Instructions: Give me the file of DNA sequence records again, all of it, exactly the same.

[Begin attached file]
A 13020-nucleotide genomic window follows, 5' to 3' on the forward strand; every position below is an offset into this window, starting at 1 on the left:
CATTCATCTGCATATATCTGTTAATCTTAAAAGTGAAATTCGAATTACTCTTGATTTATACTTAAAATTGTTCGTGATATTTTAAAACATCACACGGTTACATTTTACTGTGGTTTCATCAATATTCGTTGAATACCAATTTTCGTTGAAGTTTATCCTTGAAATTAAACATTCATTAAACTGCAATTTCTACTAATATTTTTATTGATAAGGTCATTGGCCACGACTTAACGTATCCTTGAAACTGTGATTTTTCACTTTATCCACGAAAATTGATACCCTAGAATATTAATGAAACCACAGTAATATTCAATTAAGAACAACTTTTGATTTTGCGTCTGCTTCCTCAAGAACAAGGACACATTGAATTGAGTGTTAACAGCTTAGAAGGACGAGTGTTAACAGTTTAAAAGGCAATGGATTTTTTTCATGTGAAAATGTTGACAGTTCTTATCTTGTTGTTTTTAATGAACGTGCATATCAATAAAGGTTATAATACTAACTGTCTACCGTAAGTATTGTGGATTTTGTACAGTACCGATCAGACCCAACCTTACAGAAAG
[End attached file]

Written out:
A 13020-nucleotide genomic window follows, 5' to 3' on the forward strand; every position below is an offset into this window, starting at 1 on the left:
CATTCATCTGCATATATCTGTTAATCTTAAAAGTGAAATTCGAATTACTCTTGATTTATACTTAAAATTGTTCGTGATATTTTAAAACATCACACGGTTACATTTTACTGTGGTTTCATCAATATTCGTTGAATACCAATTTTCGTTGAAGTTTATCCTTGAAATTAAACATTCATTAAACTGCAATTTCTACTAATATTTTTATTGATAAGGTCATTGGCCACGACTTAACGTATCCTTGAAACTGTGATTTTTCACTTTATCCACGAAAATTGATACCCTAGAATATTAATGAAACCACAGTAATATTCAATTAAGAACAACTTTTGATTTTGCGTCTGCTTCCTCAAGAACAAGGACACATTGAATTGAGTGTTAACAGCTTAGAAGGACGAGTGTTAACAGTTTAAAAGGCAATGGATTTTTTTCATGTGAAAATGTTGACAGTTCTTATCTTGTTGTTTTTAATGAACGTGCATATCAATAAAGGTTATAATACTAACTGTCTACCGTAAGTATTGTGGATTTTGTACAGTACCGATCAGACCCAACCTTACAGAAAG